Louisville Card File: West Virginia

Name Game. Before I get down to breaking down U of L’s stunning upset of the Mountaineers — such as it might be — I need to answer the question on every Cardinal fans’ lips.

Just who in the hell is Milan Puskar, for whom West Virginia’s football stadium is named?

Turns out he was a businessman, who headed a pharmaceutical company that specialized in manufacturing generic drugs. A philanthropist of some note, he was obviously a beloved citizen of Morgantown, as well as a big booster of the school. After he gave $20 million donation, they stuck his name on the stadium. (Not T. Boone Pickens, but not bad.)

I’d love to now regale you with some bizarre facts about the whole thing, but there are none. So, for what it’s worth, that’s the rest of the story.

Interstate Restroom Alert. Okay, one more meaningless aside.

Some friends and I were at that 9-7 Schnellenberger Era upset a score of years ago.

I remember two things from the experience.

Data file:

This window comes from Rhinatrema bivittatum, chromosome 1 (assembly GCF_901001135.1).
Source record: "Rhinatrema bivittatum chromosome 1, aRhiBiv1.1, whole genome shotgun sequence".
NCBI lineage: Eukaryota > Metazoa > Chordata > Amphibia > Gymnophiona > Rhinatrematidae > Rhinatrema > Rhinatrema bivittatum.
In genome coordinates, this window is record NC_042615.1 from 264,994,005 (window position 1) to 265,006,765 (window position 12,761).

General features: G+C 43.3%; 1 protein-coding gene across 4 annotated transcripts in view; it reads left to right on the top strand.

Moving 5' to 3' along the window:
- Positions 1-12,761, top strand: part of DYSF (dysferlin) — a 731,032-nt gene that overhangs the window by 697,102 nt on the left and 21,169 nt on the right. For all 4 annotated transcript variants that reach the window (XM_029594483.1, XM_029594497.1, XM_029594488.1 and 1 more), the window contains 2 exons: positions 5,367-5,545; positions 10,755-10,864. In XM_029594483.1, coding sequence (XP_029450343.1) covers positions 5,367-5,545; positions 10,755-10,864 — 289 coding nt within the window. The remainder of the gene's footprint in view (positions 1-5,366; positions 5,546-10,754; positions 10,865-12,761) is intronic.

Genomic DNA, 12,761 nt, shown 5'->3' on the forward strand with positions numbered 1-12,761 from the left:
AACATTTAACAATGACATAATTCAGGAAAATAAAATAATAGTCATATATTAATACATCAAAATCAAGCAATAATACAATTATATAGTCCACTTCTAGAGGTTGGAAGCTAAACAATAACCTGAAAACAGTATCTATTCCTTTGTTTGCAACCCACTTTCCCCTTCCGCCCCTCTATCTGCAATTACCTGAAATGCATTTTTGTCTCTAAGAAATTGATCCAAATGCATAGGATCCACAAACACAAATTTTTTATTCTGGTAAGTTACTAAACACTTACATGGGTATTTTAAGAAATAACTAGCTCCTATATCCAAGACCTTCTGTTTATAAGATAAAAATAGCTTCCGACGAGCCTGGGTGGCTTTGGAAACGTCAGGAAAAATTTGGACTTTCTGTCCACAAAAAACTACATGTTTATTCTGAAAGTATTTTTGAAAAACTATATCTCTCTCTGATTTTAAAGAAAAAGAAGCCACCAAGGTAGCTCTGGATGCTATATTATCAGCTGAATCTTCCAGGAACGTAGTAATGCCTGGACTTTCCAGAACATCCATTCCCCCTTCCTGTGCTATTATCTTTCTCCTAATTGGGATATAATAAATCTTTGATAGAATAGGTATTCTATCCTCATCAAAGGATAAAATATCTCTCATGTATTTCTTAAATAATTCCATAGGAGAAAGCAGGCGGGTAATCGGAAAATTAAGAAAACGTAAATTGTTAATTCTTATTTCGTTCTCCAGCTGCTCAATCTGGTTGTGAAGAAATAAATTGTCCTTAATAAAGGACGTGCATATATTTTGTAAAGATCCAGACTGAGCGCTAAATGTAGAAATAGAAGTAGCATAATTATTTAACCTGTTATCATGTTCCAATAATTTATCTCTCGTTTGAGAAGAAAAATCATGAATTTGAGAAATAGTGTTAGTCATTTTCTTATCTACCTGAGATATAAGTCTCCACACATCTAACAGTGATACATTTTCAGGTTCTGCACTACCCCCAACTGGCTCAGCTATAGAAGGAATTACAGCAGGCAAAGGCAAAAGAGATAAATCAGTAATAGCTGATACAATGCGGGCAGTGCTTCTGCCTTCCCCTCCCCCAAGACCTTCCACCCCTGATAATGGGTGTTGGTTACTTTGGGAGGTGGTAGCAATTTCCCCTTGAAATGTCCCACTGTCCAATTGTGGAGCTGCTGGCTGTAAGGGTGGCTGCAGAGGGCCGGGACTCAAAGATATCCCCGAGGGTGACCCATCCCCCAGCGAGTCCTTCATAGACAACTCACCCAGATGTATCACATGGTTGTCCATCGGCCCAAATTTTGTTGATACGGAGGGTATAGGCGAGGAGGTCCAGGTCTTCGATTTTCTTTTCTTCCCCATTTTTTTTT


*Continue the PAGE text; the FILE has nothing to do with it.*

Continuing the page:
1) Klaus Wilmsmeyer’s punt launched from Huntington that landed deep in Mountaineer territory, pinning them back and helping seal the Cards’ three field goal victory.

2) The eerie experience in an interstate rest stop restroom after the game. The notoriously irascible West Virginia fan base was in no mood for chit chat. You could hear a pin drop. Our group — a peaceful quartet — kept our mouths shut, stared at the ground, did our business and got out of Dodge. Through the years, my friend David has embellished the story until yesterday, when he said “I thought we were going to be killed.” (To which I advised, after Louisville’s final score, that if David left right then, he might be able to make it that rest area in time to relive the experience. He demurred.)

Again, not an especially scintillating anecdote, but I’m trying to give you something here you won’t find elsewhere.

“You can’t run that play.” How many times did I repeat that mantra yesterday when the Cards would run that off tackle slant that was being stuffed time and again? Correct answer: More times than I can count.